Shoulder Pain and Impingement Syndrome

14
NOV
2012

Shoulder Pain and Impingement Syndrome

The pain starts innocently enough.  As you go about engaging in your recreational activities, you begin to notice some minor pain with overhead motions such as throwing a baseball/softball, or during your tennis serve.  Soon, you start to notice pain when reaching up to the top cupboard to grab the syrup.  Later on, you notice that you have pain when trying to sleep on that shoulder.  Finally, many benign activities such as reaching for your toothbrush, putting on your bra, or scratching your opposite shoulder become very painful.  You don’t remember an incident when you felt you hurt your shoulder, and are probably wondering what is causing all the pain. This insidious or slow onset of gradually increasing shoulder pain is a common sign of Shoulder Impingement Syndrome.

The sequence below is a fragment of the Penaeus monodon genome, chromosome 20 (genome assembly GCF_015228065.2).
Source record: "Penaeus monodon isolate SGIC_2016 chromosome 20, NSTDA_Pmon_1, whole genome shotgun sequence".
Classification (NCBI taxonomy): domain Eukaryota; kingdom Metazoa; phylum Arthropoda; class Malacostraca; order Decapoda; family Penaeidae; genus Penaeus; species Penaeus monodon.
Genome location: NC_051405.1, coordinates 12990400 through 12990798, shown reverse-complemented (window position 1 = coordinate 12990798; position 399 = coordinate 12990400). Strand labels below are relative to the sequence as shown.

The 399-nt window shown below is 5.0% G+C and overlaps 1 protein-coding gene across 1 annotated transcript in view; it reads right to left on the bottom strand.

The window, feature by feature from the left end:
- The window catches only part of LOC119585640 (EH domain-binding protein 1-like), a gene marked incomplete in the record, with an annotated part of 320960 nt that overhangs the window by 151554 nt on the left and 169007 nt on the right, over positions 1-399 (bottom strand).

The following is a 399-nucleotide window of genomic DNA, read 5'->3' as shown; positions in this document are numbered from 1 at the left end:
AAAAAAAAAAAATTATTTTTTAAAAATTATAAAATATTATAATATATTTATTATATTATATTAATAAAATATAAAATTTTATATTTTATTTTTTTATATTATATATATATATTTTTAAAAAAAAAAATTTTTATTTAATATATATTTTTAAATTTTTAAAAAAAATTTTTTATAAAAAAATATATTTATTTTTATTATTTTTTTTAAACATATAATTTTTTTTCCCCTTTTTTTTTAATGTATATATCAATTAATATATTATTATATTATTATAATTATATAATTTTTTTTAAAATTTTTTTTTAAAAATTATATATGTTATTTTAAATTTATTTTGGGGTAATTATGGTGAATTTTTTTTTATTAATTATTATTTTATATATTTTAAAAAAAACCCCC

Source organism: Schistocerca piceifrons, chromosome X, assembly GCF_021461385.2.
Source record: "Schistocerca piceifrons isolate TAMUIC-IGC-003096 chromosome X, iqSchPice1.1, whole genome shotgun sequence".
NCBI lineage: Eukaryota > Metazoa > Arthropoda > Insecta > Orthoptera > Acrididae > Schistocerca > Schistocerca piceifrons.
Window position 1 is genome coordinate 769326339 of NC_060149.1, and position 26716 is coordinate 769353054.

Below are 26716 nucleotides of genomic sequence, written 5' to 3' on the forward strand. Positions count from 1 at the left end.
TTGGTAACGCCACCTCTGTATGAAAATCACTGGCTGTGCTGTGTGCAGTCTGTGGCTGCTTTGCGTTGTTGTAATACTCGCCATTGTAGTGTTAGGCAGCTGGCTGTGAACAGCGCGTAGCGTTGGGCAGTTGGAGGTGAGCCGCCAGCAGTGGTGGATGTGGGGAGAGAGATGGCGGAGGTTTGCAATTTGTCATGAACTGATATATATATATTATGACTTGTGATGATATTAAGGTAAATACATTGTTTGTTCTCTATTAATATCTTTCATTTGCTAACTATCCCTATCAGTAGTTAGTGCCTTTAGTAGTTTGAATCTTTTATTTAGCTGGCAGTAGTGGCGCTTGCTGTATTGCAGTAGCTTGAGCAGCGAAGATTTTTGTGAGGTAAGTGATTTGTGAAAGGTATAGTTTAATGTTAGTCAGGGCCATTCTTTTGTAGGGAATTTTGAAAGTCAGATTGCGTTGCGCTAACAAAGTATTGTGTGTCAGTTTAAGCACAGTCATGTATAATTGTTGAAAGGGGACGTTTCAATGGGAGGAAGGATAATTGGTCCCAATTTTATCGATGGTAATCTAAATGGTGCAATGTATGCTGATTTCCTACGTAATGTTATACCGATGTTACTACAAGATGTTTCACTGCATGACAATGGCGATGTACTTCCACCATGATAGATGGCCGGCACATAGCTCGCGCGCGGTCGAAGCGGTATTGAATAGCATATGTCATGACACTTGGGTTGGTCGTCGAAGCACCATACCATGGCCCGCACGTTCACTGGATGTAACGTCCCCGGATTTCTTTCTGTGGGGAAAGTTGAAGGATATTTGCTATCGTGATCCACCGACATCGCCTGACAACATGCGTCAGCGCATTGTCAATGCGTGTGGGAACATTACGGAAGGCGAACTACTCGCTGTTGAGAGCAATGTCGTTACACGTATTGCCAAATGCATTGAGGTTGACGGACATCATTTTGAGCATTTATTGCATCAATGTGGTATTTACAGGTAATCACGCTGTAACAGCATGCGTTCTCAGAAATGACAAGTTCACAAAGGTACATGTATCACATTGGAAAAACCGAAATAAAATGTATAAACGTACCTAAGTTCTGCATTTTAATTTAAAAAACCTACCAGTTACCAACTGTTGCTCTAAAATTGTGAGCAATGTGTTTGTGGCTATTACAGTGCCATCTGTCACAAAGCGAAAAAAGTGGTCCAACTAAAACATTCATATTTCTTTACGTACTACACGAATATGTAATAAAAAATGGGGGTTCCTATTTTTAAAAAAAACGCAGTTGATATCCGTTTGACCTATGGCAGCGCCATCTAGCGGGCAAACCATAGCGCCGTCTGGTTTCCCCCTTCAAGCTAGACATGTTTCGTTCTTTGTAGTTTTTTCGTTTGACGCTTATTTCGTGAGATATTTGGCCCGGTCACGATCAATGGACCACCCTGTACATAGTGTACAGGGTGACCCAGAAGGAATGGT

The dictionary defines impingement as “a sharp collision”.  In the shoulder, impingement is usually a gradual process that can cause a lot of pain, especially when using the hands above the level of the shoulder.  Shoulder impingement syndrome usually occurs when the supraspinatus tendon (one of your rotator cuff muscles) rubs against a part of the scapula (shoulder blade) called the Acromium.  This rubbing /impingement of the muscle underneath the acromium can cause a chemical inflammation in the supraspinatus tendon that is felt as shoulder pain.  This process is similar in the way that a rope will fray and unravel as it travels through a rough or narrow pulley. Often times, the bursae (a lubricating sack between the rotator cuff and the Acromium ) will become inflamed and irritated, leading to a condition called “Bursitis”. Left unchecked, this impingement process can progress to the point where the rotator cuff may eventually tear (either insidious or traumatic).  If your rotator cuff tears, the chances of needing surgical intervention to relieve pain and restore normal function increase greatly.

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